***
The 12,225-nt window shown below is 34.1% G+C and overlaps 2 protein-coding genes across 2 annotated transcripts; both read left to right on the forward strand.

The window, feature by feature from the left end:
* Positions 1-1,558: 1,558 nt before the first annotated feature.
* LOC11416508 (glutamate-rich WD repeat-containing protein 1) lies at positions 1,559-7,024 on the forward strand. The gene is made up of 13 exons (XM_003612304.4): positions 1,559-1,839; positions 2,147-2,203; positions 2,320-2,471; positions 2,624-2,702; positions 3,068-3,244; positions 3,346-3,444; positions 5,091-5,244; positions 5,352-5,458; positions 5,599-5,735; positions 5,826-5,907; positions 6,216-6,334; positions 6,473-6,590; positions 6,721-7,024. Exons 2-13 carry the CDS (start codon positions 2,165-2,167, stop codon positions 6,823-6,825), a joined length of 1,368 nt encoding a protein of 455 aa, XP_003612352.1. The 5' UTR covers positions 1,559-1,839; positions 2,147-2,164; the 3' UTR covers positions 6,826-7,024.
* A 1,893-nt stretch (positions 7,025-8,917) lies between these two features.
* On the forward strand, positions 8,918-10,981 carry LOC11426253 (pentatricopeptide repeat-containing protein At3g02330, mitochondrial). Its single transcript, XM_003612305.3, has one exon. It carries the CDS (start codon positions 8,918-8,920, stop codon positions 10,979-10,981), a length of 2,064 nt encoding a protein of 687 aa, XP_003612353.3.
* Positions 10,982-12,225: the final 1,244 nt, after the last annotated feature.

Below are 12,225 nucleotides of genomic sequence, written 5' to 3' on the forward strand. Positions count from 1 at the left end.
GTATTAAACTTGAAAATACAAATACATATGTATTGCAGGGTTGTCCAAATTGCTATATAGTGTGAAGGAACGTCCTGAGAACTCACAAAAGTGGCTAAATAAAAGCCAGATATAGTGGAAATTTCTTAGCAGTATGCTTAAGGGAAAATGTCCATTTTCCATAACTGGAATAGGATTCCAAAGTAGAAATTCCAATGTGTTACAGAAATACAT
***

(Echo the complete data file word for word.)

The 12,225-nt window shown below is 34.1% G+C and overlaps 2 protein-coding genes across 2 annotated transcripts; both read left to right on the forward strand.

The window, feature by feature from the left end:
* Positions 1-1,558: 1,558 nt before the first annotated feature.
* LOC11416508 (glutamate-rich WD repeat-containing protein 1) lies at positions 1,559-7,024 on the forward strand. The gene is made up of 13 exons (XM_003612304.4): positions 1,559-1,839; positions 2,147-2,203; positions 2,320-2,471; positions 2,624-2,702; positions 3,068-3,244; positions 3,346-3,444; positions 5,091-5,244; positions 5,352-5,458; positions 5,599-5,735; positions 5,826-5,907; positions 6,216-6,334; positions 6,473-6,590; positions 6,721-7,024. Exons 2-13 carry the CDS (start codon positions 2,165-2,167, stop codon positions 6,823-6,825), a joined length of 1,368 nt encoding a protein of 455 aa, XP_003612352.1. The 5' UTR covers positions 1,559-1,839; positions 2,147-2,164; the 3' UTR covers positions 6,826-7,024.
* A 1,893-nt stretch (positions 7,025-8,917) lies between these two features.
* On the forward strand, positions 8,918-10,981 carry LOC11426253 (pentatricopeptide repeat-containing protein At3g02330, mitochondrial). Its single transcript, XM_003612305.3, has one exon. It carries the CDS (start codon positions 8,918-8,920, stop codon positions 10,979-10,981), a length of 2,064 nt encoding a protein of 687 aa, XP_003612353.3.
* Positions 10,982-12,225: the final 1,244 nt, after the last annotated feature.

Below are 12,225 nucleotides of genomic sequence, written 5' to 3' on the forward strand. Positions count from 1 at the left end.
GTATTAAACTTGAAAATACAAATACATATGTATTGCAGGGTTGTCCAAATTGCTATATAGTGTGAAGGAACGTCCTGAGAACTCACAAAAGTGGCTAAATAAAAGCCAGATATAGTGGAAATTTCTTAGCAGTATGCTTAAGGGAAAATGTCCATTTTCCATAACTGGAATAGGATTCCAAAGTAGAAATTCCAATGTGTTACAGAAATACAT